Compare Home Equity Loans
How Does LendingTree Get Paid?
LendingTree is compensated by companies on this site and this compensation may impact how and where offers appear on this site (such as the order). LendingTree does not include all lenders, savings products, or loan options available in the marketplace.

How Does LendingTree Get Paid?

LendingTree is compensated by companies on this site and this compensation may impact how and where offers appear on this site (such as the order). LendingTree does not include all lenders, savings products, or loan options available in the marketplace.

How to Get a Home Improvement Loan with No Equity

lt-leaf-logo Why use LendingTree?
We are committed to providing accurate content that helps you make informed money decisions. Our partners have not commissioned or endorsed this content. Read our

Editorial Guidelines

At LendingTree, we are committed to providing accurate and actionable content that helps you make informed decisions about your money. Our team of writers and editors follows these key guidelines:
  • We thoroughly fact-check and review all content for accuracy. We aim to make corrections on any errors as soon as we are aware of them.
  • Our partners do not commission or endorse our content.
  • Our partners do not pay us to feature any specific product in our content, but we do feature some products and offers from companies that provide compensation to LendingTree. This may impact how and where offers appear on the site (such as the order).
  • We review and interview both external and internal reputable sources for our content and disclose sourcing in our content.

If you haven’t built up much equity in your home but need to tackle some home repairs, a home improvement loan with no equity allows you to finance up to 100% of the renovation costs. Lenders offer a variety of no-equity home loan options so you can avoid tapping credit cards or emergency savings.

Most no-equity home improvement loans are designed to help you finance repairs or upgrades to make your home more livable or functional. Home improvement loans backed by the Federal Housing Administration (FHA) are pickier about the types of projects you can finance. However, there are renovation loan options that will give you more freedom to do the work yourself or offer a broader choice of acceptable renovations, even if you have little to no equity.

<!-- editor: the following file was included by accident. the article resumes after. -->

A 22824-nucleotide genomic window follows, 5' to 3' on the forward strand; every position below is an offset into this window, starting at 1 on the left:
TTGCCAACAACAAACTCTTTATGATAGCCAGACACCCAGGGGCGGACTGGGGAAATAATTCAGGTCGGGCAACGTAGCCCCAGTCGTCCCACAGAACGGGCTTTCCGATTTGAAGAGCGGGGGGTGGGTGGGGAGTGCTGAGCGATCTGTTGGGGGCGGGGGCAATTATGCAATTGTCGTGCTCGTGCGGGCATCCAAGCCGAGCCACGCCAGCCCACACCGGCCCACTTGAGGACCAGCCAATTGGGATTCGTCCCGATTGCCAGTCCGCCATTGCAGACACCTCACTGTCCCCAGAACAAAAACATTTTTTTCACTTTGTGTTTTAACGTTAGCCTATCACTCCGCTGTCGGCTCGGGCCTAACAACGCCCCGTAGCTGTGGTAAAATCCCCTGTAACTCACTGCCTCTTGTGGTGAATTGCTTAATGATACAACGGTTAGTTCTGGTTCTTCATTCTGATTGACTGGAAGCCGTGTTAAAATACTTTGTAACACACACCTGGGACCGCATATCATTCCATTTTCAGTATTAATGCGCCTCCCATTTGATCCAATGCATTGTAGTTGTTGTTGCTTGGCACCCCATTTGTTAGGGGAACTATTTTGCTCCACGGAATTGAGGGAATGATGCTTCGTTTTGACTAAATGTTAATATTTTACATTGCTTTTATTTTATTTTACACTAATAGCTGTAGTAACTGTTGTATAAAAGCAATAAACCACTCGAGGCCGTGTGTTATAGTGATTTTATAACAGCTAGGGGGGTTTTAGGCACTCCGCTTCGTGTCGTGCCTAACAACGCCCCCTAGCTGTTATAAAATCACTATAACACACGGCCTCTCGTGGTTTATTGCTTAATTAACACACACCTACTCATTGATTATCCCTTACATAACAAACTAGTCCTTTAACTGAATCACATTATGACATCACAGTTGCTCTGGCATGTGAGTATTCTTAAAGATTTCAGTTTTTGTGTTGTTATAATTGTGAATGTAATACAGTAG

FHA Title I loan

The FHA Title I loan program helps low- to moderate-income homeowners with no equity finance repairs and improvements to their homes. It’s meant for small projects to update your home, or to make it more useful or habitable. Improvements might include installing new flooring or a new roof, or making the home accessible to a disabled family member.

An FHA Title I loan is a second mortgage, meaning it’s placed behind your primary mortgage. You’ll make an additional payment for the loan, on top of your primary mortgage. FHA Title 1 loans have terms ranging from six months to 20 years and low, fixed interest rates.

Pros and cons of AN FHA Title I loan


  • You can borrow up to $25,000 to improve a single-family home.
  • You can get an unsecured $7,500 loan for minor items, such as appliance upgrades.
  • You benefit from easy FHA qualifying guidelines with no minimum credit score requirement.
  • You won’t need a home appraisal.


  • You won’t be able to make major improvements.
  • You’ll pay a 1% annual insurance premium.
  • You’ll have two mortgage payments to make every month.

FHA 203(k) loan

Unlike an FHA Title I loan, the FHA 203(k) rehabilitation loan allows you to buy or refinance a home and remodel it with one mortgage.

You can opt for a limited or a standard 203(k) loan. The limited 203(k) loan is for smaller renovation projects that don’t require any structural work. The standard 203(k), however, is a more involved program requiring a certified Housing and Urban Development (HUD) consultant to keep the project running smoothly. The consultant also controls the release of funds and verifies that the improvements meet program guidelines.

Pros and cons of the FHA 203(k) loan


  • You can combine the costs of buying and fixing up a home in one loan.
  • You’ll qualify with a credit score as low as 500 with a 10% down payment. With a 3.5% down payment, the minimum score is 580.
  • You can refinance up to 97.75% of the value of your home with a minimum score of 580, or up to 90% if your score is between 500 and 579.
  • You’ll be able to choose from a wider array of renovation projects than you would with a Title I loan.


  • You’ll need to complete the project within six months.
  • You’ll pay higher mortgage insurance premiums than FHA Title I loans.
  • You’ll pay a higher interest rate and closing costs (and additional fees) if a 203(k) consultant is needed.


If you’re short on cash to complete your home renovation, you can combine the two FHA no-equity loan programs to increase your borrowing power. The 203(k) loan will usually cover the purchase price of the home, and the Title I funds will absorb the repair costs.

You may want to add funds from an FHA Title I loan if you run into unexpected costs on a 203(k) project. This may come in handy if you need $7,500 or less, especially since the loan won’t be secured by your home.

VA renovation loan